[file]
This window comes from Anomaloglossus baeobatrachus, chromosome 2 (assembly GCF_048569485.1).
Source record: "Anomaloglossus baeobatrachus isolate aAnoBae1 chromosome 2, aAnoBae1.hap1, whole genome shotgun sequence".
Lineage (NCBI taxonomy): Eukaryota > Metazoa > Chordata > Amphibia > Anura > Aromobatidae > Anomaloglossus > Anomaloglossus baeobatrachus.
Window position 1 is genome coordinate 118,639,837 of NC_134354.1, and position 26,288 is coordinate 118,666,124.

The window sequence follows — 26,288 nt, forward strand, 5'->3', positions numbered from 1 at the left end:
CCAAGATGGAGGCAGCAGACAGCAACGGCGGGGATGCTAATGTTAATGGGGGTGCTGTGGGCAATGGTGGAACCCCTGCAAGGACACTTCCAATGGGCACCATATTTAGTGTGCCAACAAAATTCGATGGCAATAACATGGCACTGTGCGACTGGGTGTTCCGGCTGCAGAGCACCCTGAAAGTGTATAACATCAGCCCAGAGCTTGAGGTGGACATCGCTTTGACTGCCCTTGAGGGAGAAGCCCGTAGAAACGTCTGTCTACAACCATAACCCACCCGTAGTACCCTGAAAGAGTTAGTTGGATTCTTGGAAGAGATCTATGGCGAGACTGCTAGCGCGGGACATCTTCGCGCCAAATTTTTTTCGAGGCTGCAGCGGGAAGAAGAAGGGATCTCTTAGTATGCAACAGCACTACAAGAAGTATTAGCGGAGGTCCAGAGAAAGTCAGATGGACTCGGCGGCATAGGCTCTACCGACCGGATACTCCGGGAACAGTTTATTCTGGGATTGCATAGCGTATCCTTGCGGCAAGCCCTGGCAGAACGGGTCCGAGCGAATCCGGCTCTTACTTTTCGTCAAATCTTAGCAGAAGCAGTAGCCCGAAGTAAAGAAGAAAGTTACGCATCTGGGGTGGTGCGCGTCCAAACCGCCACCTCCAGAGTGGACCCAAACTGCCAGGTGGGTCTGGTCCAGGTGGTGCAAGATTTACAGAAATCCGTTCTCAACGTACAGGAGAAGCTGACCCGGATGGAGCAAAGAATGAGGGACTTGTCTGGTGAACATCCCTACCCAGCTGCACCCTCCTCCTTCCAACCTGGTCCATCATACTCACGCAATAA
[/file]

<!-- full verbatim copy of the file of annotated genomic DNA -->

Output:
This window comes from Anomaloglossus baeobatrachus, chromosome 2 (assembly GCF_048569485.1).
Source record: "Anomaloglossus baeobatrachus isolate aAnoBae1 chromosome 2, aAnoBae1.hap1, whole genome shotgun sequence".
Lineage (NCBI taxonomy): Eukaryota > Metazoa > Chordata > Amphibia > Anura > Aromobatidae > Anomaloglossus > Anomaloglossus baeobatrachus.
Window position 1 is genome coordinate 118,639,837 of NC_134354.1, and position 26,288 is coordinate 118,666,124.

The window sequence follows — 26,288 nt, forward strand, 5'->3', positions numbered from 1 at the left end:
CCAAGATGGAGGCAGCAGACAGCAACGGCGGGGATGCTAATGTTAATGGGGGTGCTGTGGGCAATGGTGGAACCCCTGCAAGGACACTTCCAATGGGCACCATATTTAGTGTGCCAACAAAATTCGATGGCAATAACATGGCACTGTGCGACTGGGTGTTCCGGCTGCAGAGCACCCTGAAAGTGTATAACATCAGCCCAGAGCTTGAGGTGGACATCGCTTTGACTGCCCTTGAGGGAGAAGCCCGTAGAAACGTCTGTCTACAACCATAACCCACCCGTAGTACCCTGAAAGAGTTAGTTGGATTCTTGGAAGAGATCTATGGCGAGACTGCTAGCGCGGGACATCTTCGCGCCAAATTTTTTTCGAGGCTGCAGCGGGAAGAAGAAGGGATCTCTTAGTATGCAACAGCACTACAAGAAGTATTAGCGGAGGTCCAGAGAAAGTCAGATGGACTCGGCGGCATAGGCTCTACCGACCGGATACTCCGGGAACAGTTTATTCTGGGATTGCATAGCGTATCCTTGCGGCAAGCCCTGGCAGAACGGGTCCGAGCGAATCCGGCTCTTACTTTTCGTCAAATCTTAGCAGAAGCAGTAGCCCGAAGTAAAGAAGAAAGTTACGCATCTGGGGTGGTGCGCGTCCAAACCGCCACCTCCAGAGTGGACCCAAACTGCCAGGTGGGTCTGGTCCAGGTGGTGCAAGATTTACAGAAATCCGTTCTCAACGTACAGGAGAAGCTGACCCGGATGGAGCAAAGAATGAGGGACTTGTCTGGTGAACATCCCTACCCAGCTGCACCCTCCTCCTTCCAACCTGGTCCATCATACTCACGCAATAA